The role media plays in our kids health


It’s confusing to be an adolescent trying to stay healthy these days. Mixed messages are being directed at our kids from all different directions. They are constantly being told what to do by the authority figures in their lives…parents, teachers, coaches, doctors and the like. At times the messages from this crew of authority figures are in alignment with one another, but more often than not, they aren’t. Then you throw media into the mix. Just flip on the television and listen—really listen—to the messages that are being directly marketed to our youth.

I can talk about nutrition until I’m blue in the face with my 12 year old, but there is just no convincing him that the Red Bull company I detest with a passion is selling liquid poison to his age group, trying to get him addicted at a young age so they can profit from him for years to come. He thinks I am being an over protective mom and that I’m a little bit too much of a health nut. I’m sorry, but we wouldn’t condone having the local drug dealer hanging out on the school playground, but it’s perfectly okay to have the Red Bull truck pull up at a skateboard competition and hand out free samples to a bunch of 10 and 12 year olds? It’s absurd. My son has his counterarguments on the ready whenever I try to point out that he is a target of a very effective marketing campaign. “But mom, Joe so-and-so-professional-athlete drinks it before he competes and look how healthy and strong he is”.

And don’t get me started about Gatorade. I brought my son in for his annual physical to the local physician who shall remain nameless. He had very chapped lips at the time and I commented to the doctor about it, saying it was a sign of dehydration and Evan needed to drink more water. Evan promptly complained that he didn’t like the taste of water, so how did this so called health professional respond? “Well how about Gatorade? That tastes good!” I nearly fell off my chair. Sure, advise my already hyperactive, slightly ADHD child to guzzle down a bottle of artificially flavored and dyed chemicalized crap that I ban from my own home. I’m so glad I turned to a health professional for some support. I had kind of assumed he’d have my back on that one, but once again I was deemed incredible by a source my son considers to be an authority.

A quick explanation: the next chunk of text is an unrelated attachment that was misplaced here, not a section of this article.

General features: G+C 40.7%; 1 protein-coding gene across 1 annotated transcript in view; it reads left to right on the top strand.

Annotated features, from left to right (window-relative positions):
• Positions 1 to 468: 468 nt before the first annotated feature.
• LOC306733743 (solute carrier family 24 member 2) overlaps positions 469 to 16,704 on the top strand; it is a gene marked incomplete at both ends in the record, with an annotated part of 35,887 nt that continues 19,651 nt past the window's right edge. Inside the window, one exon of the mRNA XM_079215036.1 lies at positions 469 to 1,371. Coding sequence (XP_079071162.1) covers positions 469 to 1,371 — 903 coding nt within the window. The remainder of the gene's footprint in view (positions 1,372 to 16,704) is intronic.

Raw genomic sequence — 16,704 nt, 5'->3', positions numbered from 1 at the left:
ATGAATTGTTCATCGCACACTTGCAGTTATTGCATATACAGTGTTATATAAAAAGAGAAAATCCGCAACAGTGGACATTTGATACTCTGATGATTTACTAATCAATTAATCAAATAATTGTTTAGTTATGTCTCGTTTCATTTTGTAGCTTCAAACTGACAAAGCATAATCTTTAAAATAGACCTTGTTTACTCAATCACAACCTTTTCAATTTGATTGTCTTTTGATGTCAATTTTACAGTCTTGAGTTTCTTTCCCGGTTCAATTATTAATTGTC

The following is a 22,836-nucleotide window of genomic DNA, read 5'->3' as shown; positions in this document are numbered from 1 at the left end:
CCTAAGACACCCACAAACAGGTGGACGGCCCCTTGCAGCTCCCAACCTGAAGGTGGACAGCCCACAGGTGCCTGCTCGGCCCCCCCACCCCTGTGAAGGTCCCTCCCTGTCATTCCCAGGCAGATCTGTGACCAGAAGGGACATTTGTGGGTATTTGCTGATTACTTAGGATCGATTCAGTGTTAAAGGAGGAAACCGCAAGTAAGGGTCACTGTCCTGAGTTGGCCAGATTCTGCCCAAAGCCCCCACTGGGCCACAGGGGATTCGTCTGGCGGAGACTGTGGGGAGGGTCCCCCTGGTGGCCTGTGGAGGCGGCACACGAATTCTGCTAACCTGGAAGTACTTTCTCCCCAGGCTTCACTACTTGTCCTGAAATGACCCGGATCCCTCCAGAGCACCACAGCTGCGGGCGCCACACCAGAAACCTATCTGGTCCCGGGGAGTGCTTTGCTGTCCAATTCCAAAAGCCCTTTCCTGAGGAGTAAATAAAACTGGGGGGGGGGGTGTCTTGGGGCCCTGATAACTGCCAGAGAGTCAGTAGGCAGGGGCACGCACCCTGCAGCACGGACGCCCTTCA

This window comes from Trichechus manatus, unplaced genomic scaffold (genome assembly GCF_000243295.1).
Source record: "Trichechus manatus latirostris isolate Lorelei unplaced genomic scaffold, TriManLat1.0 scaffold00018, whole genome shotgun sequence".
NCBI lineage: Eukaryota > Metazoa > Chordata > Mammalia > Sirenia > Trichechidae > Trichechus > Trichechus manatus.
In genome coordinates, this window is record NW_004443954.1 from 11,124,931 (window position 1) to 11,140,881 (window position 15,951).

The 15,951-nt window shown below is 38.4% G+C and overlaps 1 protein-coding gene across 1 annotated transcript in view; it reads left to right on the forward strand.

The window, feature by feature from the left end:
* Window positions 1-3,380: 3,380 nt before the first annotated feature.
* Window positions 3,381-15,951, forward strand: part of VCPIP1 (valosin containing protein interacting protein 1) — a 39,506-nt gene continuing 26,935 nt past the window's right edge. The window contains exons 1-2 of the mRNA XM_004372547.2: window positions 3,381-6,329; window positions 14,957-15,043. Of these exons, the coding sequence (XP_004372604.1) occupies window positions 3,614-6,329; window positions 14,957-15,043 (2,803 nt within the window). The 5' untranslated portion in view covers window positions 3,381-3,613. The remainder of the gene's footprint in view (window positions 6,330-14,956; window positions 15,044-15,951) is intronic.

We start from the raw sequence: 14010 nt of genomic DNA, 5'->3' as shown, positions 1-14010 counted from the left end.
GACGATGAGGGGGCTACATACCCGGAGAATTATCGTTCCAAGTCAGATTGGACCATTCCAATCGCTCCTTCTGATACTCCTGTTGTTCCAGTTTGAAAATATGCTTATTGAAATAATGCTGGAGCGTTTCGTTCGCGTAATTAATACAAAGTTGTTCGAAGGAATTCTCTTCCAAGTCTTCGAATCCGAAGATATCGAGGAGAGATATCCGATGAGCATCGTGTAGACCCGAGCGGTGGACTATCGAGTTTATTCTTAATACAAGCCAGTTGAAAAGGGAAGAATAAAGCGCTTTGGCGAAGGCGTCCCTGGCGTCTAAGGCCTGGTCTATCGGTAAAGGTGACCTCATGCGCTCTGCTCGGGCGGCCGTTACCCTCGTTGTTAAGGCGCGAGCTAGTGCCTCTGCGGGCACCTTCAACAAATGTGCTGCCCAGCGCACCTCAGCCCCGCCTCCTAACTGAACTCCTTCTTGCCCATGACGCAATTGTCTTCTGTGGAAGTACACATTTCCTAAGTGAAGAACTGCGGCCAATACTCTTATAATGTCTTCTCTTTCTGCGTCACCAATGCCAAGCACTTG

It’s not like I’m trying to have my kids drink wheatgrass and eat seaweed all day. I just want them to eat real, whole foods and stay away from all the processed, fake stuff that lines the supermarket shelves. As a parent I fight a daily battle against advertisers…they sneak into my kids lives through television, appealing packaging on grocery store shelves and check out lines, and celebrity endorsements in magazines and video games. Kids are made to believe that if they would only eat or drink product X they will achieve all kinds of success and have six pack abs to boot. Young, impressionable minds believe what they hear on television. It is a proven fact that they lack the cognitive ability before 12 years of age to recognize that the messages they hear on tv are direct advertisements meant to profit big business and are not necessarily the gospel truth. The marketing plan is genius on the part of these companies. It’s just entirely unscrupulous.

I have a plan. I discovered a program that was put together by the National Institute of Child Health and Human Development called Media Smart Youth. It can be constructed as an after school activity, although I would love to see it incorporated directly into the school’s health curriculum in order to widen its reach, because face it, the kids who don’t sign up for it are the ones who need to hear the message the most. The program teaches kids to make sense of the messages they are receiving and to make educated choices for themselves, independent of outside influence. By combining nutritional education, healthy snacks, and physical fitness, this is a fun and interactive way to get a very important message across. The program culminates with a media presentation that is produced by the kids. I want to bring this into our schools and I am going to make every effort to do so in the upcoming year. Any parent out there who wants to get involved or would like more information, please contact me. There is strength in numbers!